The communities in Garden Grove and Tustin that Families Together serve were hit hard by the virus early in the pandemic and the clinic had to step in to help lower positivity rates through testing and education.
The scenario has played out with numerous nonprofit local clinics and community organizations throughout the county over the past year.
Rossel also criticized Newsom’s proposed budget for leaving out public health departments.
“Leaving out funding for health departments for normal services — it seems like that’s a very dangerous pattern. Because when you forget about health care, you end up having the lack of resources we had when the pandemic hit,” she said.
While public health officials, clinics, hospitals, pharmacies and community organizations across the state try to get more people vaccinated ahead of the June 15 reopening, hospitalizations and deaths have smoothed out.
Meanwhile, in Orange County, the number of people being hospitalized for Covid keeps trending down.
A total of 66 people were hospitalized as of Wednesday, including eight in intensive care units, according to the county Health Care Agency.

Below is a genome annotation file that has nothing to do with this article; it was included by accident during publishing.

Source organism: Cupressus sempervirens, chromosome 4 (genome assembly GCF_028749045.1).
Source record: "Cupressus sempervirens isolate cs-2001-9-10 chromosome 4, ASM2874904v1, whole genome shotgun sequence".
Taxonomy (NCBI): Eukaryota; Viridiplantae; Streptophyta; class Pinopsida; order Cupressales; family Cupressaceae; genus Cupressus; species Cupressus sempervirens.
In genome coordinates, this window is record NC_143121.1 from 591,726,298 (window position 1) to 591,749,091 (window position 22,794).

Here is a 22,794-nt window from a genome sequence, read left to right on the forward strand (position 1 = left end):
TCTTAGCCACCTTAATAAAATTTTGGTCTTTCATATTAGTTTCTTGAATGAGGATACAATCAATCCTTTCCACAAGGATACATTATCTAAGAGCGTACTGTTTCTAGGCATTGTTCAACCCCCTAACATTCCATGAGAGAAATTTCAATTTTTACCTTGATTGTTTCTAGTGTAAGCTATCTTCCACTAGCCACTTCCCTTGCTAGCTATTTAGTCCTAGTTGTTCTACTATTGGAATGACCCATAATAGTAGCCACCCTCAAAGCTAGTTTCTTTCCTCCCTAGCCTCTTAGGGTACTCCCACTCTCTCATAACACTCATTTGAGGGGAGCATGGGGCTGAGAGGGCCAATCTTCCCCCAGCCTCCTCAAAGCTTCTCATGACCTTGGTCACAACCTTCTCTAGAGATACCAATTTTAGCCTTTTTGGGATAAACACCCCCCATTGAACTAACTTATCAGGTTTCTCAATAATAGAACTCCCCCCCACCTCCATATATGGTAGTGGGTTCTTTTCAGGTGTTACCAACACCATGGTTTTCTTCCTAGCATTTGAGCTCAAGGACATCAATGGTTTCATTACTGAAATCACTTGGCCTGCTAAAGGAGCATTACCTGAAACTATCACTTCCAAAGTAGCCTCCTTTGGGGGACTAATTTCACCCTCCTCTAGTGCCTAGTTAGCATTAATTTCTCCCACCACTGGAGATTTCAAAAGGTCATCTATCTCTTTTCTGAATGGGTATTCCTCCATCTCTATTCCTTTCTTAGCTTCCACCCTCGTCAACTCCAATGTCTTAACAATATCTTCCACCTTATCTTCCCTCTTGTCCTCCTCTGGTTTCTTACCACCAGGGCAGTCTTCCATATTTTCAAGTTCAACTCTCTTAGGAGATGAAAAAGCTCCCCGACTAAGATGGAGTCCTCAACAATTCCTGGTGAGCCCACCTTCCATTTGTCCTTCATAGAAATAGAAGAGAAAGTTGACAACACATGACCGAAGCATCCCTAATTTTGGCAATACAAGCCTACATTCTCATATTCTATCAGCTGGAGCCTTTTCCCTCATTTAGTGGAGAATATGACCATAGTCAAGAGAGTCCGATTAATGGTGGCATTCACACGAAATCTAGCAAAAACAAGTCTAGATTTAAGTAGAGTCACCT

The virus has now killed 5,055 people — more than nine times the flu kills on a yearly average.
During OC Supervisors’ COVID update on Tuesday, Chau said deaths have dramatically slowed down in recent weeks.
“In terms of death rate this last month, from April 23 to now, we had eight people pass away from COVID,” Chau said. “For comparison, Jan. 5 was the day where we had the highest number of deaths throughout the pandemic at 69 people.”
January was the deadliest month in Orange County, when the virus killed over 1,200 people.
Chau said vaccines already prevented a Spring wave from happening.
“Everybody was expecting a third surge in April and it didn’t happen because we went so fast in getting everybody vaccinated,” he told county supervisors.
COVID deaths surpassed average yearly cancer deaths in OC.
It’s also killed more than heart disease, Alzheimer’s disease and strokes do on a yearly average, respectively.
Orange County has averaged around 20,000 deaths a year since 2016, including 543 annual flu deaths, according to state health data.
Last year, more than 24,400 OC residents died, according to the latest state health data.
According to the state death statistics, cancer kills over 4,600 people, heart disease kills over 2,800, more than 1,400 die from Alzheimer’s disease and strokes kill over 1,300 people.